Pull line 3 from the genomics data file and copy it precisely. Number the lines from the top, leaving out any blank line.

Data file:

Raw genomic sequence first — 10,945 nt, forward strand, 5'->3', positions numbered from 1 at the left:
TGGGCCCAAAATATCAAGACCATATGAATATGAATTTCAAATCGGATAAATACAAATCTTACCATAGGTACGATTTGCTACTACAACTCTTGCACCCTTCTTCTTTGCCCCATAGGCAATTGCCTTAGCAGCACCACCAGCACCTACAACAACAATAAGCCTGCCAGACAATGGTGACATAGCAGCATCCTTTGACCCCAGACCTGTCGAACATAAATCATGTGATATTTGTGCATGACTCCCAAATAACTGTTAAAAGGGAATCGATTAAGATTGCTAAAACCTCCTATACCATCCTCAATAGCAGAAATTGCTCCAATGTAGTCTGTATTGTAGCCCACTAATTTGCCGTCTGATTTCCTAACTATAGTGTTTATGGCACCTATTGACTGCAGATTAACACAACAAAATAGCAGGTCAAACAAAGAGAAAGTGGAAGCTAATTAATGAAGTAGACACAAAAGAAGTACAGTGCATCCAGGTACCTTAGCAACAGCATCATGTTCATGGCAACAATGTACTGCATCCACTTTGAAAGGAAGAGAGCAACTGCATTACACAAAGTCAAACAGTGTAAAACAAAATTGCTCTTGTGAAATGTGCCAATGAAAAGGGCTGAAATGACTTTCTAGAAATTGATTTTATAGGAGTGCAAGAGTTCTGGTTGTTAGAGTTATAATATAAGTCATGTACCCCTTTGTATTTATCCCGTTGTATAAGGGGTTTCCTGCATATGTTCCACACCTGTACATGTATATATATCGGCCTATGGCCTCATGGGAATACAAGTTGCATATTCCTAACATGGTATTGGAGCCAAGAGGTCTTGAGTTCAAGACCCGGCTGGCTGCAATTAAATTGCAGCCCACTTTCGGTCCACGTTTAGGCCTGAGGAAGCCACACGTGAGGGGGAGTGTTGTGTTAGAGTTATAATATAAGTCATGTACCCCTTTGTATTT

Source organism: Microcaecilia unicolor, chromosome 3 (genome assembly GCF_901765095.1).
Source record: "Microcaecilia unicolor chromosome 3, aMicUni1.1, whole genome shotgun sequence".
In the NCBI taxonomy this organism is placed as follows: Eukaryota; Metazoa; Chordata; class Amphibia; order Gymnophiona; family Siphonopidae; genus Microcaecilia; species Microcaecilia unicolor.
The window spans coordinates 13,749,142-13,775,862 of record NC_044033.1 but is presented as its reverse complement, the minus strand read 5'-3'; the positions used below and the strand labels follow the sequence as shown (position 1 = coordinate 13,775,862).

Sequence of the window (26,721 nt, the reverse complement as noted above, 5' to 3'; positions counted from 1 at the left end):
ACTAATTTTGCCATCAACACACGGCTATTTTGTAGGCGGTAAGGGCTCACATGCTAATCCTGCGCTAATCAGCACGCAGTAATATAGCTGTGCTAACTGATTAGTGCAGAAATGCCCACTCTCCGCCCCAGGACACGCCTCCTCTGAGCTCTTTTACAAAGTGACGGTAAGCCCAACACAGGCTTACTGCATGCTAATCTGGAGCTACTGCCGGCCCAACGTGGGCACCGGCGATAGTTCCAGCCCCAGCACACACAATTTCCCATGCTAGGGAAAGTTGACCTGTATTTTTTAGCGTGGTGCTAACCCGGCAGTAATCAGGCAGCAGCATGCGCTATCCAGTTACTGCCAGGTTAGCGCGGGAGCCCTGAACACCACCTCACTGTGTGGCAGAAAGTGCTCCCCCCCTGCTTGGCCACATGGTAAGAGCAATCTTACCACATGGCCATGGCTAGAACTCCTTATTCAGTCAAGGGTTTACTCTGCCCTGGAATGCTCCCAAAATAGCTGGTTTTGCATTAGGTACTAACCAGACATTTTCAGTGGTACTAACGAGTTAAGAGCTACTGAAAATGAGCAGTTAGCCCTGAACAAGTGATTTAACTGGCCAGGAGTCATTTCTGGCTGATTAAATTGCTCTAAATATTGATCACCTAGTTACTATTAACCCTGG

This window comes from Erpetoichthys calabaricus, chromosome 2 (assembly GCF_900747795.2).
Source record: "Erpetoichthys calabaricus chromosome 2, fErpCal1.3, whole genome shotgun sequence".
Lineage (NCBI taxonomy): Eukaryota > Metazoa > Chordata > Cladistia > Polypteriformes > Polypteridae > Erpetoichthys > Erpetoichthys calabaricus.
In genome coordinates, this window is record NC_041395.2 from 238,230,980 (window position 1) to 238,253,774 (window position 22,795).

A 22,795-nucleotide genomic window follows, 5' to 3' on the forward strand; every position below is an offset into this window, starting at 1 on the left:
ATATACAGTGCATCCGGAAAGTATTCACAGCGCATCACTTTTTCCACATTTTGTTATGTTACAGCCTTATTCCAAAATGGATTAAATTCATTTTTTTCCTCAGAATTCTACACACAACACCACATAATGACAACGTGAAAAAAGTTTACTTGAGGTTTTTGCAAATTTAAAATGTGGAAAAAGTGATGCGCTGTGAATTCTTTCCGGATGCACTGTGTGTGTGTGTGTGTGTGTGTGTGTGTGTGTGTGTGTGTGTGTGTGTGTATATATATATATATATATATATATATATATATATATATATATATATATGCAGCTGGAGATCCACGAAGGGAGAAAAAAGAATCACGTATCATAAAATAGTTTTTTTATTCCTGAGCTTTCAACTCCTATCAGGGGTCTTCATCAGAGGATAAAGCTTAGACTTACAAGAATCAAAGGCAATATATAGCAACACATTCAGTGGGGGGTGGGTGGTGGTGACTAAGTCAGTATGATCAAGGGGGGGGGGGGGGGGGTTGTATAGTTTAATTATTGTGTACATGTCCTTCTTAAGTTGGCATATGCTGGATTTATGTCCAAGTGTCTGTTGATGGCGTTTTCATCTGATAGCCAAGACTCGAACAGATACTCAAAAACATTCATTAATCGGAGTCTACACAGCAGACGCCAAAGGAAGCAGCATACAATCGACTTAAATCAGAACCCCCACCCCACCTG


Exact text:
Source organism: Microcaecilia unicolor, chromosome 3 (genome assembly GCF_901765095.1).